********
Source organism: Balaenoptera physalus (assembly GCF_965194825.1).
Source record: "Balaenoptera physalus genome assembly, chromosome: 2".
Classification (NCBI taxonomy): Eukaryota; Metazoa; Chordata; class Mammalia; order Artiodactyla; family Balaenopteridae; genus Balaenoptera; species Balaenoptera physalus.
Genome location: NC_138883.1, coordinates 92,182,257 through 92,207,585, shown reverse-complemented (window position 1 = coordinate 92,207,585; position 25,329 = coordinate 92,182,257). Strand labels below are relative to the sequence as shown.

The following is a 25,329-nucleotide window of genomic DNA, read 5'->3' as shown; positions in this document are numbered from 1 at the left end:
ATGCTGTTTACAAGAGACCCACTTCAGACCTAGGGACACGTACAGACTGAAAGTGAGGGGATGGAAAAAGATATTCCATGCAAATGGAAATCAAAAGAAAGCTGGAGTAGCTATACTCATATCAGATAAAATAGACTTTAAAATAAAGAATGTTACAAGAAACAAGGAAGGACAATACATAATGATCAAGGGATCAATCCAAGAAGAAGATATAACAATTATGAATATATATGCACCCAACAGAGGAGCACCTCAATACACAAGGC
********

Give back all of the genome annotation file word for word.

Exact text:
Source organism: Balaenoptera physalus (assembly GCF_965194825.1).
Source record: "Balaenoptera physalus genome assembly, chromosome: 2".
Classification (NCBI taxonomy): Eukaryota; Metazoa; Chordata; class Mammalia; order Artiodactyla; family Balaenopteridae; genus Balaenoptera; species Balaenoptera physalus.
Genome location: NC_138883.1, coordinates 92,182,257 through 92,207,585, shown reverse-complemented (window position 1 = coordinate 92,207,585; position 25,329 = coordinate 92,182,257). Strand labels below are relative to the sequence as shown.

The following is a 25,329-nucleotide window of genomic DNA, read 5'->3' as shown; positions in this document are numbered from 1 at the left end:
ATGCTGTTTACAAGAGACCCACTTCAGACCTAGGGACACGTACAGACTGAAAGTGAGGGGATGGAAAAAGATATTCCATGCAAATGGAAATCAAAAGAAAGCTGGAGTAGCTATACTCATATCAGATAAAATAGACTTTAAAATAAAGAATGTTACAAGAAACAAGGAAGGACAATACATAATGATCAAGGGATCAATCCAAGAAGAAGATATAACAATTATGAATATATATGCACCCAACAGAGGAGCACCTCAATACACAAGGC